It’s no secret that the world of cryptocurrency can be intimidating for any newbie. With so many unfamiliar terms floating around, it’s easy to feel like you need an insider to understand what’s going on. Luckily we’ve got you covered. If you’re reading this, you’ve probably heard of Bitcoin (and maybe Ethereum, too). But beyond those two, there is a whole world of other digital currencies — called altcoins, or tokens — that are now available to online investors. And while newbies might find the terminology as confusing as trying to speak Elvish, there’s no reason why you shouldn’t dive into the world of “crypto” and learn about it – be it investing or mining or just knowing how this whole phenomenon works works.
Today we explain commonly used terms and phrases related to crypto assets and blockchain technology.
ICO and airdrops
Initial Coin Offering (ICO) is a way for startups to start their crypto business by issuing crypto tokens to the public. EOS (Electro-Optical System), which has become one of the most popular blockchain protocols, started out as a project with a massive ICO (Initial Coin Offering) that raised a whopping $4 billion. ICOs are used by blockchain startups to fund the creation and launch of their product. They do this by selling their own digital tokens to investors looking to make profits in the future. Investors are typically rewarded with higher returns as the token’s value increases as more people use it.
air drop: A free giveaway of tokens by a company to promote their business or boost their token economy by distributing tokens to existing crypto users.
FUD and FOMO
The crypto market is often a place for emotions of all kinds: greed, hope, confusion, and doubt. Whether you’re an investor or a trader, it’s important to recognize these emotions and try to keep them in check. FUD means fear, uncertainty and doubt. It refers to the dissemination of false information to create doubts in the minds of investors, leading them to sell their tokens, which in turn depresses the price of the token in question. This is one of the most common ways for scammers to profit from crypto.
FOMO is the fear of missing out. This refers to the “must catch them all” mentality that drives people to invest in every promising token they hear about.
Hodl and Schilling
Both Hodl and Schilling are used as verbs in the crypto world. hodl is a misspelling of “hold” and is used to refer to holding your investment despite the dips and bumps. HODL was first used in a Bitcoin forum in 2013, where an investor said, “I AM HODLING.” Since then, it has become the rallying cry of people refusing to give up their investment and weather the storm. shilling is the paid promotion of a product or service, usually on social media. In crypto, shilling is usually made by scammers who try to inflate the price of a low-quality token by spreading fake news about its future.
DAO and NFT
A Decentralized Autonomous Organization (DAO) is an organization governed by a smart contract on the blockchain. The idea was to create a venture capital fund that would not be managed by a central person, but according to an open-source code that was transparent and relied on democratic voting. However, the first DAO turned out to be a disaster as it had a coding error that allowed someone to steal $50 million. NFTs are non-fungible tokens that are unique, such as B. Tickets to a football game or a museum. They’re used for rare items that you can’t make multiple copies of, such as: B. Unique artworks. NFTs can be used for anything that is rare.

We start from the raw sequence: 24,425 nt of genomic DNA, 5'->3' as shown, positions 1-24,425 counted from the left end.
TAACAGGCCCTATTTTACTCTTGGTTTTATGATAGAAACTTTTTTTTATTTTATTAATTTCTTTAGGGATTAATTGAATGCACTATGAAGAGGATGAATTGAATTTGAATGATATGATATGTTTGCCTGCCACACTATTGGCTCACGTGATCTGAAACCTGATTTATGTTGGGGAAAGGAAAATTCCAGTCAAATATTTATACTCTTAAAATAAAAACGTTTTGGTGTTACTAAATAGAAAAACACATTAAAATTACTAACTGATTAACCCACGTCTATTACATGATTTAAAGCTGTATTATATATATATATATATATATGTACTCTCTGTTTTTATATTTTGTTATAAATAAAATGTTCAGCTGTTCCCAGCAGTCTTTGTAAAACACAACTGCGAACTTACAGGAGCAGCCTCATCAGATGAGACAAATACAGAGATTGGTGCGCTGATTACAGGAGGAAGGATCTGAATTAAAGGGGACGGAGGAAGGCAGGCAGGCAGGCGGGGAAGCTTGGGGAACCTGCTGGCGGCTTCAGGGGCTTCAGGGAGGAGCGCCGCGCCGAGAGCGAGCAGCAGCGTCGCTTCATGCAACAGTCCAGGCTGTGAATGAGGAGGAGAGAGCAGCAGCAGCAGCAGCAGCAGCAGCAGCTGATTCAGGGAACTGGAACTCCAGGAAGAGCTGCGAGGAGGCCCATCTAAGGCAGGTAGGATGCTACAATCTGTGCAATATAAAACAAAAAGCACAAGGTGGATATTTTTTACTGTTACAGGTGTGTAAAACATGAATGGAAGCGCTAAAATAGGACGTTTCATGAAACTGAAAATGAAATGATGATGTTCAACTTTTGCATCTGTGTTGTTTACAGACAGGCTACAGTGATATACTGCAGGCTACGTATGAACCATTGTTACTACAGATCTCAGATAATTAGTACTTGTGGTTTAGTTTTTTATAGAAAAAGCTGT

POW and POS
A blockchain network is a ledger of all transactions ever made between network members through their computers. It is accessible to anyone using the network. To ensure everyone follows the rules and transactions are safe, the computers on the network must agree on which transactions have taken place and order them chronologically. This is called “mining”. Proof-of-Work (PoW) is the most commonly used consensus mechanism on the blockchain. The computers in the network compete against each other to solve a mathematical puzzle. The first computer to solve the puzzle and verify the transaction receives a token reward.
Proof-of-Stake (PoS): This method requires network members to lock their tokens in order to gain the right to verify transactions and receive a reward. The more tokens they block, the more they can verify. This method eliminates the need for computers to solve complex mathematical puzzles to secure the network.
Altcoin literally means another coin. You may have heard Bitcoin called the “king” of cryptocurrencies. And it’s true: it was the first digital currency, and it’s still the most popular. But it is hardly the only one – in fact it is far from it. In fact, since Bitcoin was first released in 2009, more than 3,500 other coins and tokens have been created. Many of these “altcoins” are based on an alternative blockchain technology that does not rely on the same powerful computing systems as Bitcoin.
Decentralized Apps (DApps)
A decentralized application runs on a network of computers that are not controlled by a single authority. It’s a way of designing software that isn’t controlled by a single company or individual. This was made possible by the rise of blockchain technology, which allows a system to run autonomously and without a central source of control. The most prominent example is a cryptocurrency running over a blockchain-based network that is largely decentralized. There is no single source of control regulating the network and it is open source.